In 1991, a 21-year-old Michael Mina put himself on the culinary map at Aqua, and now, nearly two decades later, that same soft-spoken chef has created a veritable empire. At last count, he had ten restaurants under his belt, a trio of Michelin stars to his credit and a bevy of upcoming projects in various phases of development, including several in San Francisco. Earlier this fall, Thomas Keller received criticism for his world domination plans, and we can't help but wonder if Mina should be subject to the same critique. Take, for example, today's rather harsh review of a Michael Mina visit in the Contra Costa Times:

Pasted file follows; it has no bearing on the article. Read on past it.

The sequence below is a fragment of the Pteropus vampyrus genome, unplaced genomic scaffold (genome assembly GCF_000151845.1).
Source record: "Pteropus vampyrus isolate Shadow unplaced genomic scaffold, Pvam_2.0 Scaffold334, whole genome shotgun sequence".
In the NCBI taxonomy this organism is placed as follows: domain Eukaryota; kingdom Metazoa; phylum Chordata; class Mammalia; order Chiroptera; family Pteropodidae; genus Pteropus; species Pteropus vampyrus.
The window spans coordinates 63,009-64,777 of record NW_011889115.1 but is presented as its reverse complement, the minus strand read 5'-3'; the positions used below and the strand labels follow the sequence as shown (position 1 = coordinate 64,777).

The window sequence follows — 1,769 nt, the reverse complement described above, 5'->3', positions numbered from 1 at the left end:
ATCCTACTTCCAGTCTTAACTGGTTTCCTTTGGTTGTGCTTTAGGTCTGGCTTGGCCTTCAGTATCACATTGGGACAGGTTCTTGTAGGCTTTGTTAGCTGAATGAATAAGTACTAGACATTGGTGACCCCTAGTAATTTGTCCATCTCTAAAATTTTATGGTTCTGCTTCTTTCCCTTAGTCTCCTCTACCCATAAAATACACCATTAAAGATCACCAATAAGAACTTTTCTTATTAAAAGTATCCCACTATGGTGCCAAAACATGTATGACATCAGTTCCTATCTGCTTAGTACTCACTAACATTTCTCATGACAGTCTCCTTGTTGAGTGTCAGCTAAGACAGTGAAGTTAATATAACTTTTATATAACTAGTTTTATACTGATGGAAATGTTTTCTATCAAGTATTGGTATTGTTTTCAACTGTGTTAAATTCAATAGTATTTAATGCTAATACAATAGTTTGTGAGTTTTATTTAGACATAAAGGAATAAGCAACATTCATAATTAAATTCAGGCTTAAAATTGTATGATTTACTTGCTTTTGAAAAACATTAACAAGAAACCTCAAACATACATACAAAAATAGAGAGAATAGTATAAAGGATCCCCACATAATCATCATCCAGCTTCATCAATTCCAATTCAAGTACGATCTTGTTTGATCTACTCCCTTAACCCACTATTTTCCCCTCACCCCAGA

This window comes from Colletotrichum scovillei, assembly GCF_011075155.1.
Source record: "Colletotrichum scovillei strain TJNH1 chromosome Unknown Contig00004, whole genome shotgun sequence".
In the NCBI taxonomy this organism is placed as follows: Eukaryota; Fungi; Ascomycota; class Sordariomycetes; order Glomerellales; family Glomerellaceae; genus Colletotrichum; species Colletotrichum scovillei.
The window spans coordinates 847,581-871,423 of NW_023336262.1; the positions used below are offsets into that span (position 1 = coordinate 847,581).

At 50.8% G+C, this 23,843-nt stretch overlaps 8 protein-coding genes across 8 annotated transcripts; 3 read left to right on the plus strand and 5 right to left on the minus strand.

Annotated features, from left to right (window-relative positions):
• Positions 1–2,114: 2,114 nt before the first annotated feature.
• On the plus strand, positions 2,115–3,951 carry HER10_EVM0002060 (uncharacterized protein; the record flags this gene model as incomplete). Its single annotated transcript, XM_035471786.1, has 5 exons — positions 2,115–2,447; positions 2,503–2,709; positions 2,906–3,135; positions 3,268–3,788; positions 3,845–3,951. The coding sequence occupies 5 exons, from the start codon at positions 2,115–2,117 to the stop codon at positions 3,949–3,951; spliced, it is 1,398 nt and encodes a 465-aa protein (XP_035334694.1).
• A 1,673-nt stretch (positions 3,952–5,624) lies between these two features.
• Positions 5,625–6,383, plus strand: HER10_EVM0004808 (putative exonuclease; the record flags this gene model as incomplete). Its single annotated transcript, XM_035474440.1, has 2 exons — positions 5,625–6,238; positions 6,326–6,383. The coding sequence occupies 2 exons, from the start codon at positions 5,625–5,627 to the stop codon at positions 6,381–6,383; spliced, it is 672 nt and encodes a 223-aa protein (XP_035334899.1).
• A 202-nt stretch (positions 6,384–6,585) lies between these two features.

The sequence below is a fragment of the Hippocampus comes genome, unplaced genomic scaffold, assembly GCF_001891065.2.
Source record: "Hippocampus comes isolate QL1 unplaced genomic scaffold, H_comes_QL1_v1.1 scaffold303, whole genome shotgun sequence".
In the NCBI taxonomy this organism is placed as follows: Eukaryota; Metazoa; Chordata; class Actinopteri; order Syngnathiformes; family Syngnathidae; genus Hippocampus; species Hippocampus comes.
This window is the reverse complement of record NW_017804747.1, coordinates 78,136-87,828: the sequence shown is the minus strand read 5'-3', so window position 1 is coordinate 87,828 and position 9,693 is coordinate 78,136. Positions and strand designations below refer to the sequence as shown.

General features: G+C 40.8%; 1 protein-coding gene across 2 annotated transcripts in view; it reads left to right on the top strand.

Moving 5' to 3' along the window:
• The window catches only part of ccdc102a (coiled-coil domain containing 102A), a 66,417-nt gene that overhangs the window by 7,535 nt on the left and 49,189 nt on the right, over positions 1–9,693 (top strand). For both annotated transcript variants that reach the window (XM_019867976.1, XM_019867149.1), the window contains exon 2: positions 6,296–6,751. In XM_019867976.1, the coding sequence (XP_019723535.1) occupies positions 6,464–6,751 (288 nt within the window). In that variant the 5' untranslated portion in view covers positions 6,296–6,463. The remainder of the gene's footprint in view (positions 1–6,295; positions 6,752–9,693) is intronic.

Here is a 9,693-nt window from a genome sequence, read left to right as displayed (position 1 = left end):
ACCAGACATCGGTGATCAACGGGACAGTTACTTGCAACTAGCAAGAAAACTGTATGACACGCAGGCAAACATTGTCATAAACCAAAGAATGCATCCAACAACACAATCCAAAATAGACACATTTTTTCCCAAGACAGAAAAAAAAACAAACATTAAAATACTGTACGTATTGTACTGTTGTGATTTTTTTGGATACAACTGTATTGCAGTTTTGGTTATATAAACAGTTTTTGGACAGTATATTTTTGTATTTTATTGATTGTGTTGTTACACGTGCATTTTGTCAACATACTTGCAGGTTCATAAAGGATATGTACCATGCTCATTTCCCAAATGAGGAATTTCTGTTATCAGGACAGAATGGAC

But that's when my $300 adventure went sour. The Kobe "Rossini" rib-eye was a refined disaster. There were only four bites, but each one was marred by a chewy tendon. A bad steak is excusable (it looked great), but the fondant potatoes were also practically inedible -- a square of flavorless paste.So we ask: will the overextension of Michael Mina—poised to reach epic levels in the next several years (e.g., a restaurant in Scottsdale?)—come at the detriment of his flagship? Even more importantly, as the article implies, has it already?
· Michelin-rated chef dazzles, disappoints at Mina, Arcadia [CC Times]
· Mina To Tackle Millennium Tower [~ESF~]